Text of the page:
Does Kidney Pain Feel Like A Pulled Muscle?
As well we know that early treatment is important for any kidney problem before it becomes advanced and more difficult to treat. Kidney pain can be one of common symptoms when something goes awry with your kidneys. Unfortunately it’s not always easy to identify. Even sometime it may be mistakenly for back pain with minor underlying cause. Does it feel like a pulled muscle? How do we describe it?
Kidneys are essential part of the urinary system. Even they are the key of the urine production. Urine flows through two tubes called ureters from the kidneys to the bladder. Then it is emptied through urethra (a tube that carries urine from the bladder to the outside of the body).
Pain arising from the kidney occurs due to a problem in the kidney or in other parts of the urinary system such as ureters, bladder, and urethra. Some of these include:
- Kidney stones. As the kidneys filter and remove waste products from the blood, urine is produced. Sometime minerals (such as salt and uric acid) stick together in the urine, forming stones (hard mineral deposits) that vary in size. These stones usually go and flow away with urine. But they can also be large enough to cause a blockage in the urinary tract, and this can be painful.
- Kidney infection. In most cases, urinary tract infections only affect urethra or bladder. But sometime it can also affect upper parts of the urinary system, including kidneys. The infection is usually caused by bacteria, though not always. And it also can be quite painful.
- Kidney injury. Although kidneys are located in the safe place, but sometime they can also get injured. Since they have large blood vessels, the injury can cause severe bleeding.
- Renal vein thrombosis, blood clots that occur in the veins that carry blood from the kidneys to the heart.
- Atherosclerosis, a condition of hardening arteries. It can affect any arteries, including renal arteries (blood vessels that carry blood from the heart to the kidneys). Over time it may lead to a clogged artery, and this can cause kidney damage.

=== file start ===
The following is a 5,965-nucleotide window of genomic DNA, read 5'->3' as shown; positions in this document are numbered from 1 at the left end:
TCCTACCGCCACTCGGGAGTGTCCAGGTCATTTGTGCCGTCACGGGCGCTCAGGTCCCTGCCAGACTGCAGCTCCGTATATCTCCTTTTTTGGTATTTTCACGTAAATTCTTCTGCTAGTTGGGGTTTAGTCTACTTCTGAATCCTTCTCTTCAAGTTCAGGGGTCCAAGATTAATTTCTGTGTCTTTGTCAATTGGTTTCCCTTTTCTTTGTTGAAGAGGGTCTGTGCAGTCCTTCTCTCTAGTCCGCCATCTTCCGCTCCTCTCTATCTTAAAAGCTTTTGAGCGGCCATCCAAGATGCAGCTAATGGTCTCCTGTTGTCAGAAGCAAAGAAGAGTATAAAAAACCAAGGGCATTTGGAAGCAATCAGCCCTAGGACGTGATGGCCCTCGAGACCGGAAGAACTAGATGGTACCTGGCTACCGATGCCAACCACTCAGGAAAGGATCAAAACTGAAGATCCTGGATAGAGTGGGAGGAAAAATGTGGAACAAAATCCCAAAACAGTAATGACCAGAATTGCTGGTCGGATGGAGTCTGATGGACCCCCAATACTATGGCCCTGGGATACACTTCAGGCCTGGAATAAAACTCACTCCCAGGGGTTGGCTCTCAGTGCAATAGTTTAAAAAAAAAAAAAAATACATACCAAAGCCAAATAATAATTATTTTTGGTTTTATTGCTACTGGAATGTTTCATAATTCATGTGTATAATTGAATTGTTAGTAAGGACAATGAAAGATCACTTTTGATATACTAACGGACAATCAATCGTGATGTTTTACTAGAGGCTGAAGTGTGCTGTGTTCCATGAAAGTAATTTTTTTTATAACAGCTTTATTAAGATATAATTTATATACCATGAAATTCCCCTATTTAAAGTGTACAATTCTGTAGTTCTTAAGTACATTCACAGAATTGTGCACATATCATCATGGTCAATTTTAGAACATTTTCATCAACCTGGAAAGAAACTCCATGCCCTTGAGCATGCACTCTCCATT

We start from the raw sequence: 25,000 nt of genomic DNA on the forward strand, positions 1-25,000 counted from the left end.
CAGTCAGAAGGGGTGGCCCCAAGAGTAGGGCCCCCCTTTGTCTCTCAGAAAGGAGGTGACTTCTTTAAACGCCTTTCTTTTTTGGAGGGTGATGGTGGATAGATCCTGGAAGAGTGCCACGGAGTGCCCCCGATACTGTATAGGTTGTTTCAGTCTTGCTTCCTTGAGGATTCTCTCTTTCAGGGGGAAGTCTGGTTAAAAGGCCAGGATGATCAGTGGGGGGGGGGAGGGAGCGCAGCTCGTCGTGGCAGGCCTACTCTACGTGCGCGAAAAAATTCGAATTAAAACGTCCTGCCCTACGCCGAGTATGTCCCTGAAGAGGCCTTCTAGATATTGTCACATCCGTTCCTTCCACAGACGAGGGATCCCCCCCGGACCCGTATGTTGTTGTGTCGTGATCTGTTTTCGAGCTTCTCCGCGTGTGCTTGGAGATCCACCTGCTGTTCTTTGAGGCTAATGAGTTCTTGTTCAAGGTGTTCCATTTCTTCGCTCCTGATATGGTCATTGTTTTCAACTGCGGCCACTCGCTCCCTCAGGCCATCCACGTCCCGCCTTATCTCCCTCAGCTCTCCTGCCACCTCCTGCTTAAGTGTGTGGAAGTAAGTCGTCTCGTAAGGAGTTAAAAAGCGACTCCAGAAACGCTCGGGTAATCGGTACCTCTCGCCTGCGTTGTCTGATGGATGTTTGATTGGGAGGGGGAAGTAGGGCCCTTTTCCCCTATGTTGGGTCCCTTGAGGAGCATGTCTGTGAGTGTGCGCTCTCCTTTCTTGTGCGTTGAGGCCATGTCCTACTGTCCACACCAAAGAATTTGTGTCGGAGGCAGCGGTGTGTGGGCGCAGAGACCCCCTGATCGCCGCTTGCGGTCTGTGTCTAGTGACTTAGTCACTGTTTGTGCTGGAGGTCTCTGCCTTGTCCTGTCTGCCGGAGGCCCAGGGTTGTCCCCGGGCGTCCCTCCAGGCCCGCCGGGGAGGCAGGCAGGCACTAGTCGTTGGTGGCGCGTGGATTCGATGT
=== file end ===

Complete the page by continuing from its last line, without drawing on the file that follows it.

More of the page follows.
- Kidney cancer, both primary cancer (cancer that grows from cells of the kidneys) and secondary cancer (another cancer that grows in other areas of the body can spread to the kidneys).
- Hydronephrosis, stretched or swollen kidneys due to a build-up of excess urine inside them. It increases the risk of urinary tract infection, too.
There may be other conditions not listed in here. But now you know that the problem can be attributed by numerous different causes.
The underlying cause of kidney pain plays a key role to determine the treatment plan. And if the pain does link to a problem in the kidney, early treatment is necessary before the problem becomes advanced. Advanced kidney problem is more difficult to treat. That’s why, it’s important to diagnose the cause clearly as well as take the appropriate treatment as early as possible.
Generally, it’s recommended to see doctor promptly if you have some of the following symptoms:
- Constant pain in the back. Mild back pain usually improves with some lifestyle measures. But if it persists, seek help!
- If you have unusual fatigue, fever, or/and body aches.
- And if you have recently had a UTI (urinary tract infection).
Several tests to help diagnose pain in the kidney area include; urine tests, blood test, or sometime imaging tests (such as with ultrasound).
There are a number of functions of the kidneys. One of the most important things, they are responsible to remove wastes and excess fluid. They are also required to keep or reabsorb necessary things from the blood (such as nutrients or even fluid if you’re being dehydrated). Overall, they play a key role to provide healthy-balanced blood – and this is very important to keep you alive!
You may be surprised to know exactly where your kidneys are located. They are located quite high in the body, below the ribs against the back muscles on the sides (left and right) of the body. Therefore, sometime problem arising from the kidney is also felt in the upper back, side (flank) area.
Sometime, people can mistakenly their kidney pain for back pain. If you have been diagnosed with a kidney problem, you may worry that any pain or discomfort in your back is linked to your kidney even though if actually it has nothing to do with your kidneys.
How about pain of pulled back muscle? This symptom is often associated with strain (a stretch or tear in the muscles or tendons). It is usually not linked to kidney problem. But does pain arising from the kidney feel like a pulled muscle?
My GFR is 36. This morning I awoke with pain in my right-lower back/flank area. My left side is normal. The right-side pain is worse when I move and sometimes gets better if I sit still. I have been moving heavy timbers the past few days. Is this likely to be back pain rather than kidney pain? Thx.